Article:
Where targets are shallow (<200 m), aeromag anomalies may be followed up with ground magnetic surveys on 10 m to 50 m line spacing with 1 m station spacing to provide the best detail (2 to 10 m pixel grid) (or 25 times the resolution prior to drilling).
Magnetic fields from magnetic bodies of ore fall off with the inverse distance cubed (dipole target), or at best inverse distance squared (magnetic monopole target). One analogy to the resolution-with-distance is a car driving at night with lights on. At a distance of 400 m one sees one glowing haze, but as it approaches, two headlights, and then the left blinker, are visible.
There are many challenges interpreting magnetic data for mineral exploration. Multiple targets mix together like multiple heat sources and, unlike light, there is no magnetic telescope to focus fields. The combination of multiple sources is measured at the surface. The geometry, depth or magnetisation direction (remanence) of the targets are also generally not known, and so multiple models can explain the data.
Potent by Geophysical Software Solutions  is a leading magnetic (and gravity) interpretation package used extensively in the Australian exploration industry.
Magnetometers assist mineral explorers both directly (i.e., gold mineralisation associated with magnetite, diamonds in kimberlite pipes) and, more commonly, indirectly, such as by mapping geological structures conducive to mineralisation (i.e., shear zones and alteration haloes around granites).
Airborne Magnetometers detect the change in the Earth's magnetic field using sensors attached to the aircraft in the form of a "stinger" or by towing a magnetometer on the end of a cable. The magnetometer on a cable is often referred to as a "bomb" because of its shape. Others call it a "bird".
Because hills and valleys under the aircraft make the magnetic readings rise and fall, a radar altimeter keeps track of the transducer's deviation from the nominal altitude above ground. There may also be a camera that takes photos of the ground. The location of the measurement is determined by also recording a GPS.
Many smartphones contain miniaturized microelectromechanical systems (MEMS) magnetometers which are used to detect magnetic field strength and are used as compasses. The iPhone 3GS has a magnetometer, a magnetoresistive permalloy sensor, the AN-203 produced by Honeywell. In 2009, the price of three-axis magnetometers dipped below US $1 per device and dropped rapidly. The use of a three-axis device means that it is not sensitive to the way it is held in orientation or elevation. Hall effect devices are also popular.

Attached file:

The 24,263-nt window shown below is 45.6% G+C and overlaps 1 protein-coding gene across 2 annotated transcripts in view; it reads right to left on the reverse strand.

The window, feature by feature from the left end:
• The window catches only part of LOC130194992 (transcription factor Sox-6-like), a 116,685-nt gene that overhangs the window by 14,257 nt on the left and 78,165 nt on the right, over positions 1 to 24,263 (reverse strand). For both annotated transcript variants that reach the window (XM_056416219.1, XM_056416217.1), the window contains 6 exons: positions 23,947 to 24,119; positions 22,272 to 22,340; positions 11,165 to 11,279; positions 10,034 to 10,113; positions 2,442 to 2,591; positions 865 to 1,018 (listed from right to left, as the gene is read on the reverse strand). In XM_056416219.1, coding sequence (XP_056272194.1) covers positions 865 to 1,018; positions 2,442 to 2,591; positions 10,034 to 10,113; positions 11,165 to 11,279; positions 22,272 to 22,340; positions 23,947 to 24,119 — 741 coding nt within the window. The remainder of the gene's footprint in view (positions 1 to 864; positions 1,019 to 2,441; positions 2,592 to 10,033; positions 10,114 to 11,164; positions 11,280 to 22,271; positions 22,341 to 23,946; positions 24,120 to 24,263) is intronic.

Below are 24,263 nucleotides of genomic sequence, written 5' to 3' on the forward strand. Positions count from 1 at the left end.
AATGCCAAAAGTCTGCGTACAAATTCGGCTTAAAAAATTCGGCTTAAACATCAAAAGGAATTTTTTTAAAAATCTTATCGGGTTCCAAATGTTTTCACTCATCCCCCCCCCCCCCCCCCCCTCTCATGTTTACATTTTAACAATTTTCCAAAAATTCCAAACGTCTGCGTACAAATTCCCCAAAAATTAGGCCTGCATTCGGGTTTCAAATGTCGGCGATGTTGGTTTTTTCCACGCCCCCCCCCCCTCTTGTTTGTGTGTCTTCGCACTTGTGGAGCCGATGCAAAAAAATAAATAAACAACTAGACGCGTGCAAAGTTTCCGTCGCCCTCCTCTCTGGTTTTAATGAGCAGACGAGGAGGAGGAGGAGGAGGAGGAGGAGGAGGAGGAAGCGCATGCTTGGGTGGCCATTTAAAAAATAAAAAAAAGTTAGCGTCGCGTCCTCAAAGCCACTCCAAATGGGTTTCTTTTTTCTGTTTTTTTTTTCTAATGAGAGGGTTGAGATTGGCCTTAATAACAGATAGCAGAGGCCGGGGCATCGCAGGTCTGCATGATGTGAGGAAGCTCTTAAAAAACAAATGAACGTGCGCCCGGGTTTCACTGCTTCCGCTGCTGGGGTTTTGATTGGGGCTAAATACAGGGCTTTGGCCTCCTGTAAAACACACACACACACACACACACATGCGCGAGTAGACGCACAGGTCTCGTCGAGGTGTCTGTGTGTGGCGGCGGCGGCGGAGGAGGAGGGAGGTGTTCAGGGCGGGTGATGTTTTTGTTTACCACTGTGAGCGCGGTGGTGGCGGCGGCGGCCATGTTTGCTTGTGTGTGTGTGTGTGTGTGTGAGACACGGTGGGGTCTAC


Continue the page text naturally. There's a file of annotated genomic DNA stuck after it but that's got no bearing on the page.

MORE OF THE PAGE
Researchers at Deutsche Telekom have used magnetometers embedded in mobile devices to permit touchless 3D interaction. Their interaction framework, called MagiTact, tracks changes to the magnetic field around a cellphone to identify different gestures made by a hand holding or wearing a magnet.
Seismic methods are preferred to magnetometers as the primary survey method for oil exploration although magnetic methods can give additional information about the underlying geology and in some environments evidence of leakage from traps. Magnetometers are also used in oil exploration to show locations of geologic features that make drilling impractical, and other features that give geophysicists a more complete picture of stratigraphy.
A three-axis fluxgate magnetometer was part of the Mariner 2 and Mariner 10 missions. A dual technique magnetometer is part of the Cassini–Huygens mission to explore Saturn. This system is composed of a vector helium and fluxgate magnetometers. Magnetometers were also a component instrument on the Mercury MESSENGER mission. A magnetometer can also be used by satellites like GOES to measure both the magnitude and direction of the magnetic field of a planet or moon.
Systematic surveys can be used to in searching for mineral deposits or locating lost objects. Such surveys are divided into:
Aeromag datasets for Australia can be downloaded from the GADDS database.
Data can be divided in point located and image data, the latter of which is in ERMapper format.
On the base of space measured distribution of magnetic field parameters (e.g. amplitude or direction), the magnetovision images may be generated. Such presentation of magnetic data is very useful for further analyse and data fusion.